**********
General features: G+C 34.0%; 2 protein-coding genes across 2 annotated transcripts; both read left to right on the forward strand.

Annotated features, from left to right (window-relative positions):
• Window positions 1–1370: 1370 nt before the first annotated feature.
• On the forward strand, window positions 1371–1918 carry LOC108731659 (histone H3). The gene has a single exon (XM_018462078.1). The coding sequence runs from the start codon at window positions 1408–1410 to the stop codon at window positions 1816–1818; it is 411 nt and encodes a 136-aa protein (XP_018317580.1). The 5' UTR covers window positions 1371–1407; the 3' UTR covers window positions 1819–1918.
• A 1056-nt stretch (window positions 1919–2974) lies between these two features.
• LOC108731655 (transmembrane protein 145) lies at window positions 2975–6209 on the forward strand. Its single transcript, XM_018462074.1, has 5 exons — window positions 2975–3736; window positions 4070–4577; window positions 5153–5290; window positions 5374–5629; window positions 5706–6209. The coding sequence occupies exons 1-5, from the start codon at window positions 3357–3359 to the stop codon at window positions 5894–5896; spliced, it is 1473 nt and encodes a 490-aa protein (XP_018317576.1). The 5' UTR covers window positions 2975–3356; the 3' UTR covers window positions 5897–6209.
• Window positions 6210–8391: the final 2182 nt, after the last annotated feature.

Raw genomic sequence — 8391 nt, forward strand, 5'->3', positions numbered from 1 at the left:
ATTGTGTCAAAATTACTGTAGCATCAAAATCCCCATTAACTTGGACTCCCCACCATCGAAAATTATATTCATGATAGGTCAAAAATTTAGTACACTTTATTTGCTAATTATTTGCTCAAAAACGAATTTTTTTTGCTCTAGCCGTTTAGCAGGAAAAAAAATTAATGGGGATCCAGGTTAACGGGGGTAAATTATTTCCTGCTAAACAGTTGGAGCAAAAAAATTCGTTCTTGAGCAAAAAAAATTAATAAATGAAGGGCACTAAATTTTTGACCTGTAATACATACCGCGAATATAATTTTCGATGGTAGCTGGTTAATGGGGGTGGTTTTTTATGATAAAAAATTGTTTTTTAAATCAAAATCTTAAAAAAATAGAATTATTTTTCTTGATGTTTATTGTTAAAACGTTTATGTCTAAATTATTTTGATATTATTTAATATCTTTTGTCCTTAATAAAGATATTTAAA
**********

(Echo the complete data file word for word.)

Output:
General features: G+C 34.0%; 2 protein-coding genes across 2 annotated transcripts; both read left to right on the forward strand.

Annotated features, from left to right (window-relative positions):
• Window positions 1–1370: 1370 nt before the first annotated feature.
• On the forward strand, window positions 1371–1918 carry LOC108731659 (histone H3). The gene has a single exon (XM_018462078.1). The coding sequence runs from the start codon at window positions 1408–1410 to the stop codon at window positions 1816–1818; it is 411 nt and encodes a 136-aa protein (XP_018317580.1). The 5' UTR covers window positions 1371–1407; the 3' UTR covers window positions 1819–1918.
• A 1056-nt stretch (window positions 1919–2974) lies between these two features.
• LOC108731655 (transmembrane protein 145) lies at window positions 2975–6209 on the forward strand. Its single transcript, XM_018462074.1, has 5 exons — window positions 2975–3736; window positions 4070–4577; window positions 5153–5290; window positions 5374–5629; window positions 5706–6209. The coding sequence occupies exons 1-5, from the start codon at window positions 3357–3359 to the stop codon at window positions 5894–5896; spliced, it is 1473 nt and encodes a 490-aa protein (XP_018317576.1). The 5' UTR covers window positions 2975–3356; the 3' UTR covers window positions 5897–6209.
• Window positions 6210–8391: the final 2182 nt, after the last annotated feature.

Raw genomic sequence — 8391 nt, forward strand, 5'->3', positions numbered from 1 at the left:
ATTGTGTCAAAATTACTGTAGCATCAAAATCCCCATTAACTTGGACTCCCCACCATCGAAAATTATATTCATGATAGGTCAAAAATTTAGTACACTTTATTTGCTAATTATTTGCTCAAAAACGAATTTTTTTTGCTCTAGCCGTTTAGCAGGAAAAAAAATTAATGGGGATCCAGGTTAACGGGGGTAAATTATTTCCTGCTAAACAGTTGGAGCAAAAAAATTCGTTCTTGAGCAAAAAAAATTAATAAATGAAGGGCACTAAATTTTTGACCTGTAATACATACCGCGAATATAATTTTCGATGGTAGCTGGTTAATGGGGGTGGTTTTTTATGATAAAAAATTGTTTTTTAAATCAAAATCTTAAAAAAATAGAATTATTTTTCTTGATGTTTATTGTTAAAACGTTTATGTCTAAATTATTTTGATATTATTTAATATCTTTTGTCCTTAATAAAGATATTTAAA